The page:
Humbaba

(redirected from Huwawa)

Humbaba

one-eyed, fire- and plague-breathing monster whose eye could strike men dead. [Babyl. Myth.: Gilgamesh; Benét, 485]
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References in periodicals archive ?
15] and [19]), why Gilgameg is marked as focus as the sole person who would have the courage to face Huwawa (ex.
Vos se besluit om een van die belangrikste verhale, die waarin Gilgamesj en Enkidu die monsteragtige Huwawa dood, nie in sy siklus op te neem nie, asook sy onderbeklemtoning van Gilgamesj se handelingspatroon, illustreer sy klem op mitiese verhaalinhoude met 'n argetipiese karakter.
In Gilgames and Huwawa A (GH A), for example, Utu acts both as heroic patron, assisting the civilized man of the city Gilgameg as the latter embarks on a quest to the legendary cedar forest, and as sole custodian of Huwawa, lonely and friendless monster of the mountain periphery and designated guardian of the cedars.
Enmebaragesi and Pestur occur in the composition Gilgames and Huwawa A (henceforth GH A) as Gilgames' older and younger sisters respectively.
the name [Enmebaragesi] and the narrative situation [of Gilgams and Huwawa A] invoke the limited roles available to the royal daughters of Sumer.
The Buried Foundation of the Gilgamesh Epic is a close study of the Old Babylonian Gilgamesh poems, intending to show that a lost Akkadian narrative about Gilgamesh, focused on the expedition of Gilgamesh and Enkidu against Huwawa, lies between the Old Babylonian Gilgamesh Epic, as known from the Penn and Yale tablets, and the Sumerian Gilgamesh and Huwawa poems.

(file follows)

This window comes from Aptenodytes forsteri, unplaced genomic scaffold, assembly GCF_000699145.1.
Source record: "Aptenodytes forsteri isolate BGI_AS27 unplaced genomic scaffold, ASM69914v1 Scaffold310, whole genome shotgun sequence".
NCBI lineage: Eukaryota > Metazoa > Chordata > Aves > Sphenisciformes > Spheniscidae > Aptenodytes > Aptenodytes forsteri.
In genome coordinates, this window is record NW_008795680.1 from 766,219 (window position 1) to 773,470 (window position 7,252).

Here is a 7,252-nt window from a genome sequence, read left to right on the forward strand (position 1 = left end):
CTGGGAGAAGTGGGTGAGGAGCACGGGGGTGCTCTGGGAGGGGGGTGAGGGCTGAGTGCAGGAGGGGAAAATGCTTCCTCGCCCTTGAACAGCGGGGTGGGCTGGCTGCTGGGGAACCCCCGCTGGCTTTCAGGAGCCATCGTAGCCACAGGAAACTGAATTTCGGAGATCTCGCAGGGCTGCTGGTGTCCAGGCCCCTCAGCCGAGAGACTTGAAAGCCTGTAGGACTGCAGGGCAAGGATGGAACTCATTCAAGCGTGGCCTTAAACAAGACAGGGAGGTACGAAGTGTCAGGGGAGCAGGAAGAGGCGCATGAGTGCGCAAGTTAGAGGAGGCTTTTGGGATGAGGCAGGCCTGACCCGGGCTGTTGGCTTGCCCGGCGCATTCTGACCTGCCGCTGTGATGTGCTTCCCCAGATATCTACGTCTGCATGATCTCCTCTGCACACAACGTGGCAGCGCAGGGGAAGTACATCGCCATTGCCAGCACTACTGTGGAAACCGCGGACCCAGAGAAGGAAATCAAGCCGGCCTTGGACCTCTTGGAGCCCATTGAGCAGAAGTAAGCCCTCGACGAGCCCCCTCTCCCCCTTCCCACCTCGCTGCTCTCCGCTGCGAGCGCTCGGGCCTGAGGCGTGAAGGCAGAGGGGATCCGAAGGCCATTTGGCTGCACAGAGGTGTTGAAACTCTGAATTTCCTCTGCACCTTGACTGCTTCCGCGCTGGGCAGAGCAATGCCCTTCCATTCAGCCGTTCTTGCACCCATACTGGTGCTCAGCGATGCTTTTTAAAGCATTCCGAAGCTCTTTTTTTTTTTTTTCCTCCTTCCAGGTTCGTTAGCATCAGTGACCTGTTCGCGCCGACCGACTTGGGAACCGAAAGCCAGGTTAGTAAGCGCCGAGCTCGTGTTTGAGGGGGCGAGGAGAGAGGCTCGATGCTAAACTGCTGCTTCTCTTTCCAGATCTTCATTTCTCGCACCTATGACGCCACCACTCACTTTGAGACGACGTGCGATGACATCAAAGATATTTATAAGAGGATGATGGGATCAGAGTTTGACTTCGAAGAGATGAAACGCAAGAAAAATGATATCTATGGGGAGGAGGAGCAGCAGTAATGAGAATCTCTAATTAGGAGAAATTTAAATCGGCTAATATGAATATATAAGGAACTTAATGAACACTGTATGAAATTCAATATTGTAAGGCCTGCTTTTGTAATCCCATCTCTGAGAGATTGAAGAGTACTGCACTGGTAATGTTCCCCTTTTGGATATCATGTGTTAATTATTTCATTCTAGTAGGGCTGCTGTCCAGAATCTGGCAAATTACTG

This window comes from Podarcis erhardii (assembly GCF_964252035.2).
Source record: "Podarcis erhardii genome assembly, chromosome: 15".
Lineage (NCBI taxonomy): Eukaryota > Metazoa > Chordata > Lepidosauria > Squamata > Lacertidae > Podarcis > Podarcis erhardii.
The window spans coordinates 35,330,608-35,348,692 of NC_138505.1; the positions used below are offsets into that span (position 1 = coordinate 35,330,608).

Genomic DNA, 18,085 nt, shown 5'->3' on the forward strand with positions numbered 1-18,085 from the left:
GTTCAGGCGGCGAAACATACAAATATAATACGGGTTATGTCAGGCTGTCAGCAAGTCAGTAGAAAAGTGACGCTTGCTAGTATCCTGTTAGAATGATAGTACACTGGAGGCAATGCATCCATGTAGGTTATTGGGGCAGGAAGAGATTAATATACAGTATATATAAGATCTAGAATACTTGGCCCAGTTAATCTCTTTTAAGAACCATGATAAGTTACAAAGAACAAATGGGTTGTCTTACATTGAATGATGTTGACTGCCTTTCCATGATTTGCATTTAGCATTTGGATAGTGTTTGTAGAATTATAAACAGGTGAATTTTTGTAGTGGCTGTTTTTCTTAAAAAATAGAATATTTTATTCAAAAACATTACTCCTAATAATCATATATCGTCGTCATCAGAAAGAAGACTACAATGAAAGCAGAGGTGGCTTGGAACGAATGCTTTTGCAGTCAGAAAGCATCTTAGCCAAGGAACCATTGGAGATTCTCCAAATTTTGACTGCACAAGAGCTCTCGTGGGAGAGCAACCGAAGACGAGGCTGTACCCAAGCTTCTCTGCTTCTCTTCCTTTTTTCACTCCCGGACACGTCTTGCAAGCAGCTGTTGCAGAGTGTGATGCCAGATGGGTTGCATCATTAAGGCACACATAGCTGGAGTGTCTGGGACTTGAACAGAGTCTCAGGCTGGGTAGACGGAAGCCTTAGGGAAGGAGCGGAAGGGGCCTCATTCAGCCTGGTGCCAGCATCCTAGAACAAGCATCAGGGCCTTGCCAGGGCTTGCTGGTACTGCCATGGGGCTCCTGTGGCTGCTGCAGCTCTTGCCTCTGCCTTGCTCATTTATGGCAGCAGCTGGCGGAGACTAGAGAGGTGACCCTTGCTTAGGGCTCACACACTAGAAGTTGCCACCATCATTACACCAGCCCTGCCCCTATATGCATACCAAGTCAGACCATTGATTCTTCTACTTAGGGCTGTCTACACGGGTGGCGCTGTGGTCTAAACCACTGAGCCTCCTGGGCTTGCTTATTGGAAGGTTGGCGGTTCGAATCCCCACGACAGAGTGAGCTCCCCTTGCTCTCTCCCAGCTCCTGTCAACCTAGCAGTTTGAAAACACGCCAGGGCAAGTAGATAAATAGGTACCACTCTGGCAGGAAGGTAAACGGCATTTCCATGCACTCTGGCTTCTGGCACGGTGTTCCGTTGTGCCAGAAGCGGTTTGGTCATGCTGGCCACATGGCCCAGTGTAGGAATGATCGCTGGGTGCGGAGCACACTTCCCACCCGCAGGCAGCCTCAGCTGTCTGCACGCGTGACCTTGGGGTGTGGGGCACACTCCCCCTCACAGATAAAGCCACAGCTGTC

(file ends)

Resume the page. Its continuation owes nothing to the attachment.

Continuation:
The Buried Foundation of the Gilgamesh Epic: the Akkadian Huwawa narrative.
In a narrative that has much to do with mapping the changes wrought through encounters with others--of the trapper with Enkidu, Enkidu with Shamhat, Gilgamesh with Enkidu, both heroes with Huwawa, Gilgamesh with Siduri and Uta-napishtim--this first encounter in the story is in fact richly prefigurative of others later on.
1], Gilgamesh describes to Enkidu an ominous dream that he has before the two attack Huwawa.
In search of fame, they undertake an expedition to the Cedar Forest where they defeat and kill Huwawa.
They include (using the titles traditionally employed in English-language scholarship) Gilgamesh and Agga, Gilgamesh and Huwawa, Enmerkar and Ensuhkeshdanna, Enmerkar and the Lord of Aratta, Lugalbanda and Lugalbanda in the Mountain Cave (treated as a single composition), Enki and Ninhursaga, Enlil and Ninlil, Enlil and Ninlil: The Marriage of Sud, Enki and the World Order, The Sumerian Flood Story, Inanna 's Descent to the Netherworld, and Dumuzi's Dream.
At least one of them, the cupbearer Huwawa, appears also in the kitchen office archive.